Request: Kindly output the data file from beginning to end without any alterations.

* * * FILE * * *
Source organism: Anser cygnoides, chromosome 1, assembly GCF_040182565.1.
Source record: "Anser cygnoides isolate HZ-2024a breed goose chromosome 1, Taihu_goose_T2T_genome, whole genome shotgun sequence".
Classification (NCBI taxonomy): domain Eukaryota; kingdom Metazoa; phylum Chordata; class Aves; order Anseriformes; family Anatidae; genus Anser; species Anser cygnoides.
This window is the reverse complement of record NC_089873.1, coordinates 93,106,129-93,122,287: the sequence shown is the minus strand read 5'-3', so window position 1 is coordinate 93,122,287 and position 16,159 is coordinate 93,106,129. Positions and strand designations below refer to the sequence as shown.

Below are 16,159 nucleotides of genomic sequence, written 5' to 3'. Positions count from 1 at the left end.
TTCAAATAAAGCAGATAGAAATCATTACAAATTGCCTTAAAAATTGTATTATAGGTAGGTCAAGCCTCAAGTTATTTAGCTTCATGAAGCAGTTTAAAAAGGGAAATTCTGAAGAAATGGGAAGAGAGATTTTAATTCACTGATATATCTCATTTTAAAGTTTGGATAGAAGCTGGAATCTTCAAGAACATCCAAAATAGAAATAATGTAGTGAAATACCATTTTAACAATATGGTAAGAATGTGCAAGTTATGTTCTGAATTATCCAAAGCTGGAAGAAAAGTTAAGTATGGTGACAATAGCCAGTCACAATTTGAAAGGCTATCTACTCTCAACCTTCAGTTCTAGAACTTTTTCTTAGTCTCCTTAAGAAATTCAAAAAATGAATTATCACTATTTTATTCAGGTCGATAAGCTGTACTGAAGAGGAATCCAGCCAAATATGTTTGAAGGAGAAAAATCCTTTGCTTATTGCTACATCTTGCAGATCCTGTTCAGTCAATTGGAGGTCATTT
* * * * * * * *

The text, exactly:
Source organism: Anser cygnoides, chromosome 1, assembly GCF_040182565.1.
Source record: "Anser cygnoides isolate HZ-2024a breed goose chromosome 1, Taihu_goose_T2T_genome, whole genome shotgun sequence".
Classification (NCBI taxonomy): domain Eukaryota; kingdom Metazoa; phylum Chordata; class Aves; order Anseriformes; family Anatidae; genus Anser; species Anser cygnoides.
This window is the reverse complement of record NC_089873.1, coordinates 93,106,129-93,122,287: the sequence shown is the minus strand read 5'-3', so window position 1 is coordinate 93,122,287 and position 16,159 is coordinate 93,106,129. Positions and strand designations below refer to the sequence as shown.

Below are 16,159 nucleotides of genomic sequence, written 5' to 3'. Positions count from 1 at the left end.
TTCAAATAAAGCAGATAGAAATCATTACAAATTGCCTTAAAAATTGTATTATAGGTAGGTCAAGCCTCAAGTTATTTAGCTTCATGAAGCAGTTTAAAAAGGGAAATTCTGAAGAAATGGGAAGAGAGATTTTAATTCACTGATATATCTCATTTTAAAGTTTGGATAGAAGCTGGAATCTTCAAGAACATCCAAAATAGAAATAATGTAGTGAAATACCATTTTAACAATATGGTAAGAATGTGCAAGTTATGTTCTGAATTATCCAAAGCTGGAAGAAAAGTTAAGTATGGTGACAATAGCCAGTCACAATTTGAAAGGCTATCTACTCTCAACCTTCAGTTCTAGAACTTTTTCTTAGTCTCCTTAAGAAATTCAAAAAATGAATTATCACTATTTTATTCAGGTCGATAAGCTGTACTGAAGAGGAATCCAGCCAAATATGTTTGAAGGAGAAAAATCCTTTGCTTATTGCTACATCTTGCAGATCCTGTTCAGTCAATTGGAGGTCATTT